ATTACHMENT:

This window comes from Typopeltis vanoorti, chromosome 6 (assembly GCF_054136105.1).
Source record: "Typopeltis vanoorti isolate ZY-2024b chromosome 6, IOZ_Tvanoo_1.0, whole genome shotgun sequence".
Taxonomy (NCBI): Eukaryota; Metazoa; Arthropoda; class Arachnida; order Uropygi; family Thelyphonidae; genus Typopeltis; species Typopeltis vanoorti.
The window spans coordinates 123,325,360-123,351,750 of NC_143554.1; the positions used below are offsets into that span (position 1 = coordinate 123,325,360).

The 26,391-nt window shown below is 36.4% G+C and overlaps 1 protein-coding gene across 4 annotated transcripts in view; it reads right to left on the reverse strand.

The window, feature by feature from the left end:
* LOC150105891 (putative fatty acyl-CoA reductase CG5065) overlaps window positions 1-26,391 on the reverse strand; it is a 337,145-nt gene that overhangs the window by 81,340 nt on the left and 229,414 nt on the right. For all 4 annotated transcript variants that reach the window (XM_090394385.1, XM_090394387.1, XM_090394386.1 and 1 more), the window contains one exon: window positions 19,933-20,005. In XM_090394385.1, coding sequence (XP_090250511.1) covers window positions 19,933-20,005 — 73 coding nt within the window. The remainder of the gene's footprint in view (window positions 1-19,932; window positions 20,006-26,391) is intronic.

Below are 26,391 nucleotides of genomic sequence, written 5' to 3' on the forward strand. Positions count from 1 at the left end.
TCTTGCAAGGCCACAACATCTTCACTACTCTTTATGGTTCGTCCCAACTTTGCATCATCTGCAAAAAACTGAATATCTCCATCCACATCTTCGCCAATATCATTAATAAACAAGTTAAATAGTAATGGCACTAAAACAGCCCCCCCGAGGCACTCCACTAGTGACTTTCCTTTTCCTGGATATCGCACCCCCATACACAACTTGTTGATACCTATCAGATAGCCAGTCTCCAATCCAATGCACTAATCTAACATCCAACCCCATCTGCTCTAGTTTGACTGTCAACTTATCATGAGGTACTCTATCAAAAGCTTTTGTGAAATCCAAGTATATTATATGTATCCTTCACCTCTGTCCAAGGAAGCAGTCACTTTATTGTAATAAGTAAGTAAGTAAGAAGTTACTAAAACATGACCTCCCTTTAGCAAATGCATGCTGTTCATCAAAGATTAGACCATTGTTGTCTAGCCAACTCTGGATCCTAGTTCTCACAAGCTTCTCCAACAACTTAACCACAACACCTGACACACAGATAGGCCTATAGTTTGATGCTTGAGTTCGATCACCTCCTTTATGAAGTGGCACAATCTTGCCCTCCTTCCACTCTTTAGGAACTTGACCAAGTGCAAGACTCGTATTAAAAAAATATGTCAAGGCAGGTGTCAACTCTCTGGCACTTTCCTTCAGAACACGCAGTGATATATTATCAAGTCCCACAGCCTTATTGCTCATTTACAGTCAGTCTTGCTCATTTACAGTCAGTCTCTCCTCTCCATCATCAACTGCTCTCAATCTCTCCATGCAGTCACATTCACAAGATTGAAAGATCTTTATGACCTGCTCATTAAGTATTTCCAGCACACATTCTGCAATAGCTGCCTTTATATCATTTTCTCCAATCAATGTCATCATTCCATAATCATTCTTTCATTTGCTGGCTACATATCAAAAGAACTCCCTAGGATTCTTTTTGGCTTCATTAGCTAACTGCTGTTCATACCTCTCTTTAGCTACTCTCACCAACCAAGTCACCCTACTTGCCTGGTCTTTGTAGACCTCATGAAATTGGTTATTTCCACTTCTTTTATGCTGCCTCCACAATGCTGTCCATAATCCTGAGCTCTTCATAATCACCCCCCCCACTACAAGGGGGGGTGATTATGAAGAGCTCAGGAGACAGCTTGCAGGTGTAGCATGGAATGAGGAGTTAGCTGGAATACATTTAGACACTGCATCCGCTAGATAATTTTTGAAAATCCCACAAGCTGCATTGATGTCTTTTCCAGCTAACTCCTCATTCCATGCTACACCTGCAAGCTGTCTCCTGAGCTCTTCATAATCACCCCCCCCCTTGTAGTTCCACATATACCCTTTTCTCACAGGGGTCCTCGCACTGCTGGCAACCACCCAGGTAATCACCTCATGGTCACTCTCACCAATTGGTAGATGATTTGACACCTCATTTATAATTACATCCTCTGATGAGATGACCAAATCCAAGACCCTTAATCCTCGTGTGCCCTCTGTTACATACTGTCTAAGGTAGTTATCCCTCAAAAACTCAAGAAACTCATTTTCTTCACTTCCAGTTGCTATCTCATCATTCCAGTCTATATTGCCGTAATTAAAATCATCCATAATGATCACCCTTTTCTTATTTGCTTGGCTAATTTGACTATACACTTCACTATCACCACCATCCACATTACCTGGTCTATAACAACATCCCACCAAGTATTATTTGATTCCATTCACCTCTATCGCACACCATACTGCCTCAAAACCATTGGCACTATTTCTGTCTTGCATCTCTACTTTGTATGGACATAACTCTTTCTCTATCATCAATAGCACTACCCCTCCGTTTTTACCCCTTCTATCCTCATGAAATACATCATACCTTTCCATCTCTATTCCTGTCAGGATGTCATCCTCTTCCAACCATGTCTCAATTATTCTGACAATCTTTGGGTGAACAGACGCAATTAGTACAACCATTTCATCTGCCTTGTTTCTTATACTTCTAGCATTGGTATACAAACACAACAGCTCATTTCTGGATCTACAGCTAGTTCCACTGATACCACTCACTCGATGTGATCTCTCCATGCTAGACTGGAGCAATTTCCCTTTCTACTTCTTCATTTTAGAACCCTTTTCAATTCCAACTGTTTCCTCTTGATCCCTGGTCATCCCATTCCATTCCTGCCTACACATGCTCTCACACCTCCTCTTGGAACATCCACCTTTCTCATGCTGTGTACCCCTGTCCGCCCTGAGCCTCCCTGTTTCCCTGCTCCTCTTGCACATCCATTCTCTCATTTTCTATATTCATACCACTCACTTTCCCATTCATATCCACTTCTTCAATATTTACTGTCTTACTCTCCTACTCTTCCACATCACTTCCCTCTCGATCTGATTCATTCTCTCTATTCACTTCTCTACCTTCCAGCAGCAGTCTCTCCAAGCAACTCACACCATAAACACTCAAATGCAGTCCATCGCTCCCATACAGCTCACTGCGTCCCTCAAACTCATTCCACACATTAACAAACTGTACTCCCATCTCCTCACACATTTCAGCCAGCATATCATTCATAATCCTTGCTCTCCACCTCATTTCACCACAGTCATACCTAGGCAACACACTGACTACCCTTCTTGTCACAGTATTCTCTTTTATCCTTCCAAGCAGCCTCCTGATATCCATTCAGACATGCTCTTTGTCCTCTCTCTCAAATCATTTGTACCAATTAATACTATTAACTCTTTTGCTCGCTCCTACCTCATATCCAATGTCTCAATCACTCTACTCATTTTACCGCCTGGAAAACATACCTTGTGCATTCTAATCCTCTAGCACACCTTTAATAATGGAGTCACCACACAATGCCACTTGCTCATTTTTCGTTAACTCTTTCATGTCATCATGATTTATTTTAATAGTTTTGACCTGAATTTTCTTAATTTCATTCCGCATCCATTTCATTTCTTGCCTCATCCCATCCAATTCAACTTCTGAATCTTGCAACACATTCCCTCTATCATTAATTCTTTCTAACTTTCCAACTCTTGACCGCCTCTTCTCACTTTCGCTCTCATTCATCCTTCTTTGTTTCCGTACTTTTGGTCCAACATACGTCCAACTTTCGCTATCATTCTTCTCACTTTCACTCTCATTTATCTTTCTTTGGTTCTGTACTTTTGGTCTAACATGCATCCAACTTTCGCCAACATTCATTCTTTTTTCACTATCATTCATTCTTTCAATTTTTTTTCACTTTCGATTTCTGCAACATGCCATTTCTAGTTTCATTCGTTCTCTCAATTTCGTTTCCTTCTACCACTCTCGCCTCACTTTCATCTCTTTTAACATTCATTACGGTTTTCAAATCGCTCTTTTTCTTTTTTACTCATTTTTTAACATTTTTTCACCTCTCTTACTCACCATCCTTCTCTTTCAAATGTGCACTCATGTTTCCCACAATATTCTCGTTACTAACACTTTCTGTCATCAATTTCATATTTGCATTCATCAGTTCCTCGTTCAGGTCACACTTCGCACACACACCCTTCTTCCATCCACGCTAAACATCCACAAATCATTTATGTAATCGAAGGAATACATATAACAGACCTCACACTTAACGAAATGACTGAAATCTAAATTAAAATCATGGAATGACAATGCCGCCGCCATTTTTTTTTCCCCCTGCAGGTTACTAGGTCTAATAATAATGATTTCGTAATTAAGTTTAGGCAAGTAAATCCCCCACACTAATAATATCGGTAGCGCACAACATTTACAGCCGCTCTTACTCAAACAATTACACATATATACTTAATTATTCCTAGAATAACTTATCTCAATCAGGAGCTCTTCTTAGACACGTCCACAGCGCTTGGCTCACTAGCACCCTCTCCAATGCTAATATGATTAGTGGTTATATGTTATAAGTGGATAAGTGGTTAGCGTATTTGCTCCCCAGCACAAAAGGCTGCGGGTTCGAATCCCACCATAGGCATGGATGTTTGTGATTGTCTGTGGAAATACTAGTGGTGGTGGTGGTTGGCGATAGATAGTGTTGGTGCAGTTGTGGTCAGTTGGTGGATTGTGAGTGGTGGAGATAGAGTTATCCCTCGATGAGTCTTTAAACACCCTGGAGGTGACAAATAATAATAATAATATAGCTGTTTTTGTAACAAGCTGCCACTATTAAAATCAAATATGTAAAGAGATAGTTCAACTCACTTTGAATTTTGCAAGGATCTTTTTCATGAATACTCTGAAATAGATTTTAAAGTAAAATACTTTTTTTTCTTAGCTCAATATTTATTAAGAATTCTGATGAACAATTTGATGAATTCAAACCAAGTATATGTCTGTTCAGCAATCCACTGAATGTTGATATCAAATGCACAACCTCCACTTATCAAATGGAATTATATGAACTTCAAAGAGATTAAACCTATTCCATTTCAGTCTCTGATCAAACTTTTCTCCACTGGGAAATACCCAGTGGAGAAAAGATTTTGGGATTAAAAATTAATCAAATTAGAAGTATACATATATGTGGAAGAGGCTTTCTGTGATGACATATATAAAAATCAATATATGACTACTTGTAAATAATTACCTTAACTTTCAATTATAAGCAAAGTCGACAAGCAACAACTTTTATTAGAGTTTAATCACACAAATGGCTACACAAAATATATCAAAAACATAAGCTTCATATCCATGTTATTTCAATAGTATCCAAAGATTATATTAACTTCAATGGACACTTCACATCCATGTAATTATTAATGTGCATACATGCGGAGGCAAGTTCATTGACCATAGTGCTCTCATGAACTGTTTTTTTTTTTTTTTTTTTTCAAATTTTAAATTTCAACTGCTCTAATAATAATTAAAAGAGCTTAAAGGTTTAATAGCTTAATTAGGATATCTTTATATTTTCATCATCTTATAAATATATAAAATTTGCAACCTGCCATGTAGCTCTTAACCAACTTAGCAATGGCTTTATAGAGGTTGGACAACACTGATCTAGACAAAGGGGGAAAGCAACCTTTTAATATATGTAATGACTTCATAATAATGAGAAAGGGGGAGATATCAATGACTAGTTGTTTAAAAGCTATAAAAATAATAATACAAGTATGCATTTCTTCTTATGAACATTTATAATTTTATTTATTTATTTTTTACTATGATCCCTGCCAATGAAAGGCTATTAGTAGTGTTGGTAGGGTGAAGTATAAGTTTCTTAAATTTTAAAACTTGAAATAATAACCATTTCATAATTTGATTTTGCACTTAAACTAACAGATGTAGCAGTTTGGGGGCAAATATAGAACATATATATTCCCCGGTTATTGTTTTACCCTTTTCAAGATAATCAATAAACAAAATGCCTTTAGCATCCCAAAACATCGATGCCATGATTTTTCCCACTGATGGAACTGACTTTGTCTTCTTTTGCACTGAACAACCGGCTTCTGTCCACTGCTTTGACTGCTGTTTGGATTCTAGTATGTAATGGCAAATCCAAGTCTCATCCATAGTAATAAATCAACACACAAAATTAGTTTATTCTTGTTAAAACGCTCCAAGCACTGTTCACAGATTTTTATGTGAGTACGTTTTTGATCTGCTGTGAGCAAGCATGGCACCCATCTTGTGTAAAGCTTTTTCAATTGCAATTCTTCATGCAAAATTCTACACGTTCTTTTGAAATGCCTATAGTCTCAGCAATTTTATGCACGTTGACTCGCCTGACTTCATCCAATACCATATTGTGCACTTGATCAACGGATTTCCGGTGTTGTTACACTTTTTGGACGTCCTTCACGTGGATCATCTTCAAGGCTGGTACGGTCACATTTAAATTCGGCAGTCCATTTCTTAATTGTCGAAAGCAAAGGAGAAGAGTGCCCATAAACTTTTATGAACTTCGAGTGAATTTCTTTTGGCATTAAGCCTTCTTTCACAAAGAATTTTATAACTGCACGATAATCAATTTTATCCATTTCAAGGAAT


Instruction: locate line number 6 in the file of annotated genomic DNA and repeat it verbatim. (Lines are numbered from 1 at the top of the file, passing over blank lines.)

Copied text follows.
The window, feature by feature from the left end: